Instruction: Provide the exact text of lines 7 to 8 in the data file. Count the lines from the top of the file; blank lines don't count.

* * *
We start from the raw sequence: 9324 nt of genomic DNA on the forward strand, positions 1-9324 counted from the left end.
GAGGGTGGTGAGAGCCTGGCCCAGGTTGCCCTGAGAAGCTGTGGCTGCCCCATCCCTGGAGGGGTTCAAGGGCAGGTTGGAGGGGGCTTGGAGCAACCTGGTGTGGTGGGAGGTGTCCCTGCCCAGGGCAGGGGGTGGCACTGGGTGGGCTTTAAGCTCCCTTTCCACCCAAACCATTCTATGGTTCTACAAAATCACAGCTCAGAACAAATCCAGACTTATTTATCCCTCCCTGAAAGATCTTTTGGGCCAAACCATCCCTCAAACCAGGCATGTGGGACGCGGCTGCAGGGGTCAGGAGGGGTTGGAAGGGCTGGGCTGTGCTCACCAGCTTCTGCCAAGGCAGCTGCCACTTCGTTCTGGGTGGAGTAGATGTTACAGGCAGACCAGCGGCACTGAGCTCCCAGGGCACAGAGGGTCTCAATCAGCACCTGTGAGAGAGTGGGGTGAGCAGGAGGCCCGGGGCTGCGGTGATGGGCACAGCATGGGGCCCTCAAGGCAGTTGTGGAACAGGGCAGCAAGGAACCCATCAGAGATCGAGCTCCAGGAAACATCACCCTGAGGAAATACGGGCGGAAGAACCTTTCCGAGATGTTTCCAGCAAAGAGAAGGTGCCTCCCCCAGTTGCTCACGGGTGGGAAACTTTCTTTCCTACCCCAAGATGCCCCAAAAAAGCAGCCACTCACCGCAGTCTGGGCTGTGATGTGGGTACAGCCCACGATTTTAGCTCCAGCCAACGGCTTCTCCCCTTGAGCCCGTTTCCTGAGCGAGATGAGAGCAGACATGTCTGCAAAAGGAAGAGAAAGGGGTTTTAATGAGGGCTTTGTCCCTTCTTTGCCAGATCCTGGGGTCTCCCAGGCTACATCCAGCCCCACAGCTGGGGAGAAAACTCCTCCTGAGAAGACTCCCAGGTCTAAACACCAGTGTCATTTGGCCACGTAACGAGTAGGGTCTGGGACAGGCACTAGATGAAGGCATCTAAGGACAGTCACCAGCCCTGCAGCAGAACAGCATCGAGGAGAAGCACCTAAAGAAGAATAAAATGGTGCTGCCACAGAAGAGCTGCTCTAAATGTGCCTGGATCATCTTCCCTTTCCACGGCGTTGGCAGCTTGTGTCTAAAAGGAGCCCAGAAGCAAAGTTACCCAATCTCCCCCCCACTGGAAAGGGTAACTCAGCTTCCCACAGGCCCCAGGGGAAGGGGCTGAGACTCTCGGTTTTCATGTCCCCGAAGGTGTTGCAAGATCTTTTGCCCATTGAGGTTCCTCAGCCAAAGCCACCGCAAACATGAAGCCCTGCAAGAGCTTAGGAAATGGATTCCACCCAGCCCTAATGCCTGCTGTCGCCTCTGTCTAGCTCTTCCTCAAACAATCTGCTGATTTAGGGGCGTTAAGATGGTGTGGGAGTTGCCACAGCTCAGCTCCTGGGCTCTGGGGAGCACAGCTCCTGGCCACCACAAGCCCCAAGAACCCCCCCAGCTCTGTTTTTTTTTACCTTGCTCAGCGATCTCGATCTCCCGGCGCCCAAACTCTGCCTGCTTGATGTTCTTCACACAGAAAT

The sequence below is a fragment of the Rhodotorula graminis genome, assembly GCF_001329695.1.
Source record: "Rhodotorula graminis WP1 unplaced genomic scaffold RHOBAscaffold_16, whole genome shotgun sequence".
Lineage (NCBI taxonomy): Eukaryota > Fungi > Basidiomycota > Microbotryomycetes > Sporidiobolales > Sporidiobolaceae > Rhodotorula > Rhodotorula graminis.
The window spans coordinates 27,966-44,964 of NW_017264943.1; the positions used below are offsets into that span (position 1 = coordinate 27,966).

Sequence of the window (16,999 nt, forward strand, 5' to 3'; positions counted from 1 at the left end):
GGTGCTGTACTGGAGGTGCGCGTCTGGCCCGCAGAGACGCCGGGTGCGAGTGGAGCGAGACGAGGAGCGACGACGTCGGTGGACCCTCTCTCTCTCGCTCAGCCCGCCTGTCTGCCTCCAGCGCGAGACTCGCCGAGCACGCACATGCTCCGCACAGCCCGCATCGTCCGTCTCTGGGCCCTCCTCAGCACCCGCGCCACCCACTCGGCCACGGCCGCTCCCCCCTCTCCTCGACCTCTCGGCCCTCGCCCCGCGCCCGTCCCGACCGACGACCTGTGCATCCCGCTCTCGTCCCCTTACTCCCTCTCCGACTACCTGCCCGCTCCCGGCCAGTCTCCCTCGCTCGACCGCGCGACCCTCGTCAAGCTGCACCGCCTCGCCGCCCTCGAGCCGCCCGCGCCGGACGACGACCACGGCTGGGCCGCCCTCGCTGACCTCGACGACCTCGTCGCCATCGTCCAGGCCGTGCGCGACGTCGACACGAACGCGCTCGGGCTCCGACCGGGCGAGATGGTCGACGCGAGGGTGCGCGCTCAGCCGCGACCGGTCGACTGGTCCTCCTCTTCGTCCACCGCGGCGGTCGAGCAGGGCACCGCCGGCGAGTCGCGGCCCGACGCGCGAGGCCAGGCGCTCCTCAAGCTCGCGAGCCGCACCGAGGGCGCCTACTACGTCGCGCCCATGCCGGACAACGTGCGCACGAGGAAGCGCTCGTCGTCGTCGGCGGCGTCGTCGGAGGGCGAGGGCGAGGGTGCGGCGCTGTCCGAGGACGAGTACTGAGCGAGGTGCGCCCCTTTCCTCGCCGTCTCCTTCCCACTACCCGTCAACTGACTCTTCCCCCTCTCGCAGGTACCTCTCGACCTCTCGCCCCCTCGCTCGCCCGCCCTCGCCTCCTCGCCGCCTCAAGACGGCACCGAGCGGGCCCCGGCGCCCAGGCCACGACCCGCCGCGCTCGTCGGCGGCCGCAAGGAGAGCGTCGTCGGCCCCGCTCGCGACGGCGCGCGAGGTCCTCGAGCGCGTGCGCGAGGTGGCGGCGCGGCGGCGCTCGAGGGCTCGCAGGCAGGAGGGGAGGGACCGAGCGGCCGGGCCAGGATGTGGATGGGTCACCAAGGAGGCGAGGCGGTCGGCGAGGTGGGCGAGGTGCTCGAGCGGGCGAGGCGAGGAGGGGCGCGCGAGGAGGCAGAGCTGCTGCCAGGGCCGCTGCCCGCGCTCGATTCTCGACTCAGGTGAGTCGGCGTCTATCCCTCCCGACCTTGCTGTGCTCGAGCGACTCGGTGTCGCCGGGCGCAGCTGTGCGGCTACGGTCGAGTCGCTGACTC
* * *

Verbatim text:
Sequence of the window (16,999 nt, forward strand, 5' to 3'; positions counted from 1 at the left end):
GGTGCTGTACTGGAGGTGCGCGTCTGGCCCGCAGAGACGCCGGGTGCGAGTGGAGCGAGACGAGGAGCGACGACGTCGGTGGACCCTCTCTCTCTCGCTCAGCCCGCCTGTCTGCCTCCAGCGCGAGACTCGCCGAGCACGCACATGCTCCGCACAGCCCGCATCGTCCGTCTCTGGGCCCTCCTCAGCACCCGCGCCACCCACTCGGCCACGGCCGCTCCCCCCTCTCCTCGACCTCTCGGCCCTCGCCCCGCGCCCGTCCCGACCGACGACCTGTGCATCCCGCTCTCGTCCCCTTACTCCCTCTCCGACTACCTGCCCGCTCCCGGCCAGTCTCCCTCGCTCGACCGCGCGACCCTCGTCAAGCTGCACCGCCTCGCCGCCCTCGAGCCGCCCGCGCCGGACGACGACCACGGCTGGGCCGCCCTCGCTGACCTCGACGACCTCGTCGCCATCGTCCAGGCCGTGCGCGACGTCGACACGAACGCGCTCGGGCTCCGACCGGGCGAGATGGTCGACGCGAGGGTGCGCGCTCAGCCGCGACCGGTCGACTGGTCCTCCTCTTCGTCCACCGCGGCGGTCGAGCAGGGCACCGCCGGCGAGTCGCGGCCCGACGCGCGAGGCCAGGCGCTCCTCAAGCTCGCGAGCCGCACCGAGGGCGCCTACTACGTCGCGCCCATGCCGGACAACGTGCGCACGAGGAAGCGCTCGTCGTCGTCGGCGGCGTCGTCGGAGGGCGAGGGCGAGGGTGCGGCGCTGTCCGAGGACGAGTACTGAGCGAGGTGCGCCCCTTTCCTCGCCGTCTCCTTCCCACTACCCGTCAACTGACTCTTCCCCCTCTCGCAGGTACCTCTCGACCTCTCGCCCCCTCGCTCGCCCGCCCTCGCCTCCTCGCCGCCTCAAGACGGCACCGAGCGGGCCCCGGCGCCCAGGCCACGACCCGCCGCGCTCGTCGGCGGCCGCAAGGAGAGCGTCGTCGGCCCCGCTCGCGACGGCGCGCGAGGTCCTCGAGCGCGTGCGCGAGGTGGCGGCGCGGCGGCGCTCGAGGGCTCGCAGGCAGGAGGGGAGGGACCGAGCGGCCGGGCCAGGATGTGGATGGGTCACCAAGGAGGCGAGGCGGTCGGCGAGGTGGGCGAGGTGCTCGAGCGGGCGAGGCGAGGAGGGGCGCGCGAGGAGGCAGAGCTGCTGCCAGGGCCGCTGCCCGCGCTCGATTCTCGACTCAGGTGAGTCGGCGTCTATCCCTCCCGACCTTGCTGTGCTCGAGCGACTCGGTGTCGCCGGGCGCAGCTGTGCGGCTACGGTCGAGTCGCTGACTC